Book Club Party Guide
Along with the list of ten suggested discussion questions, here are a few ideas for turning your discussion of Mozart’s Blood into a party:
If it’s appropriate, have an open bottle of Riesling in an ice bucket, in honor of Herr Mozart’s Viennese background. Teresa would love it if you offered a bottle of Italian red wine. Her favorite would be a Barolo, of course, but those can be expensive. A nice chianti is just fine, or a rich Brunello. For those who don’t drink wine, bottles of Pellegrino can be open and ready on the table.
For a lunch or dinner party, a good pasta dish simply made with fresh ingredients will be perfect. Use fresh diced tomatoes, a third of a cup of good green olive oil, lots of chopped basil, a cup of pine nuts and a half cup of shaved parmesan cheese. Boil a pound of pasta and toss with all the other ingredients. It should serve six to eight.
With it serve a salad such as Ugo might have recognized. Layer peeled and sectioned grapefruit with avocado slices onto salad plates, and drizzle with garlic-infused olive oil. The grapefruit sections that come in glass jars are fine, but drain them well. Garnish with even more fresh basil leaves (you can never have too much).
A loaf of fresh Italian bread served with olive oil for dipping rounds out your table!
Dessert is simplest of all. If your club doesn’t serve a full meal, this will energize them for the discussion! Arrange an assortment of dark chocolate truffles on an elegant plate, and serve with a good Viennese coffee. Side dishes can be nuts and cheese and olives. Shop for Mediterranean-themed cocktail napkins!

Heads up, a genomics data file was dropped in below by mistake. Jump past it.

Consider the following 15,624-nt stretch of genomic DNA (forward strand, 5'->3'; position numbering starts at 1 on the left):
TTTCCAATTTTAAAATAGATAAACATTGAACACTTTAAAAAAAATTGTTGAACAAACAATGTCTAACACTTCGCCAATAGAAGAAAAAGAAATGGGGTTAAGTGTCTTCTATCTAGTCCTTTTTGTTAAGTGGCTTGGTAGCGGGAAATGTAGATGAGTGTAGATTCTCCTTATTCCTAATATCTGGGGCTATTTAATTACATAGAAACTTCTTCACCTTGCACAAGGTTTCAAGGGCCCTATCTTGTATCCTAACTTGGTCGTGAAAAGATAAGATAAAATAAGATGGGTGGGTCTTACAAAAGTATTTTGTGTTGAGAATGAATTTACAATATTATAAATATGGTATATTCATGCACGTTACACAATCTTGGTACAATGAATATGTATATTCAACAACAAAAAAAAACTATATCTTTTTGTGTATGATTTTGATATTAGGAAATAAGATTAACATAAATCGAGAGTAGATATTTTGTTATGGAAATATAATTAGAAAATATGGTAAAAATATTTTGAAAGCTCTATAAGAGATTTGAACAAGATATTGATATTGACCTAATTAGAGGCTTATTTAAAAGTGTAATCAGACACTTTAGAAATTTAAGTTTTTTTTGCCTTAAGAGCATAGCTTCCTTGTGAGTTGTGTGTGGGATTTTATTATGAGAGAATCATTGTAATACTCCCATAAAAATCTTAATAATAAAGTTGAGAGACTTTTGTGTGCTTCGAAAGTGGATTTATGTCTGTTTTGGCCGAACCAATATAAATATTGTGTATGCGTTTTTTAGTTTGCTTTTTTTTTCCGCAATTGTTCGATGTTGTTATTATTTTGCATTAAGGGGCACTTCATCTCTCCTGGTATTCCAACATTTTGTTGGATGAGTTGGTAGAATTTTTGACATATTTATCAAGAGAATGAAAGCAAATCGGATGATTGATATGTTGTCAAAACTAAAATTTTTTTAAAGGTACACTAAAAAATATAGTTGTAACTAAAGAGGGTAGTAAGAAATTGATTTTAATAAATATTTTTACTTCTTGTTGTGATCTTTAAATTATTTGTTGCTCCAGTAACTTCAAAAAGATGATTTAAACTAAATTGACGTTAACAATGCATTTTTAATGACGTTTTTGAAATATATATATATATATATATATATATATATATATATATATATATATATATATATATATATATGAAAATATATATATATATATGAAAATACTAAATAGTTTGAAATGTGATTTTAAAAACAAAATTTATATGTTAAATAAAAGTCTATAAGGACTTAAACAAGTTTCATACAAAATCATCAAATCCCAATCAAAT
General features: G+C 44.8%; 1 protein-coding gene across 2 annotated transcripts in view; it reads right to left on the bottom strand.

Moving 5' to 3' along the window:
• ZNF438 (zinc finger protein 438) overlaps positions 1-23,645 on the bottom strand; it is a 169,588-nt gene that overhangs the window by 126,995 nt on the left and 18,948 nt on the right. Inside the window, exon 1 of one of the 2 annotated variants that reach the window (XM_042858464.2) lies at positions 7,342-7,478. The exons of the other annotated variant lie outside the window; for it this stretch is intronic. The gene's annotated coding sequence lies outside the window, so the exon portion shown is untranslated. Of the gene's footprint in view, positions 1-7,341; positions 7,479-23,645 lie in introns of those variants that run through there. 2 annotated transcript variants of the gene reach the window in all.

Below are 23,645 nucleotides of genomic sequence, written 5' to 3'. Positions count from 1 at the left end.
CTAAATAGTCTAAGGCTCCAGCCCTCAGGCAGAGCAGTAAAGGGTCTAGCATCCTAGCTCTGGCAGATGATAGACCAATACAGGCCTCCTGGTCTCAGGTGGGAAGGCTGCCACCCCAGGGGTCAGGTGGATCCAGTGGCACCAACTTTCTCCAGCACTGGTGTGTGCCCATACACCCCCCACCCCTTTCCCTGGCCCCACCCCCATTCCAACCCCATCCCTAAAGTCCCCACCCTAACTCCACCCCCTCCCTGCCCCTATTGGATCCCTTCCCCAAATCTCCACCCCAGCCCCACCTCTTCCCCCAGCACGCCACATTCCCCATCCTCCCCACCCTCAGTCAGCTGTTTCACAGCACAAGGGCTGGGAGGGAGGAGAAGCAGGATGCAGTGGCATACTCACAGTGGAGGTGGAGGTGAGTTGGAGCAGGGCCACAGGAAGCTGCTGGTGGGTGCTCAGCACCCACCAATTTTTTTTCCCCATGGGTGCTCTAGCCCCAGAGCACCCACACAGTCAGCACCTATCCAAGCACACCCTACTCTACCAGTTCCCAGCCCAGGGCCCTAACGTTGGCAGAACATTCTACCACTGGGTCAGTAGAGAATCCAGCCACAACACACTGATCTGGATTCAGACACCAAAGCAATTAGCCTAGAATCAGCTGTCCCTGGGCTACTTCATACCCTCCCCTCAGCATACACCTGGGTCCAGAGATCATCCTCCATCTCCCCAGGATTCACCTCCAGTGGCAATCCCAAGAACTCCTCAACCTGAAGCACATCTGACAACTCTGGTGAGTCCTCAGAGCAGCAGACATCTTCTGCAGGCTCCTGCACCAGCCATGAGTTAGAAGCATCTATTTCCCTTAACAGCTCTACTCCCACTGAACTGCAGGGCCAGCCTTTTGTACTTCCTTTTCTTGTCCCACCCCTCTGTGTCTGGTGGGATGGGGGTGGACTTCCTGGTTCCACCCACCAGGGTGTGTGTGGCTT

Most of the pictures you see here, such as this one of Teresa’s birthplace, are free for download from the internet. Download and print in a good size, and use them to decorate. You can paste them to cardboard or even put them in inexpensive picture frames.
And now the best part: the music! Begin with a good recording of Don Giovanni, preferably featuring Renee Fleming. Any of the symphonies would be lovely, particularly the familiar ones such as Symphony #40 in G minor, or the Symphony #25. The score for the movie Amadeus would be perfect, as it offers tidbits of all the familiar passages.
Halloween is the perfect time to read a book like Mozart’s Blood, and you could have your guests come in costume! It might be hard to achieve Octavia’s beautiful gown here, but you have so many periods to choose from—the 18th century, the late 19th century, the Roaring Twenties, even the clothes of World War II. Costumes are fun to research. Googling the period you want to use is easy.
If you do dress in period costumes, take good pictures! We would love to put them on the website. Salute! E buon gusto!
Download Book Club Party Guide (Word document)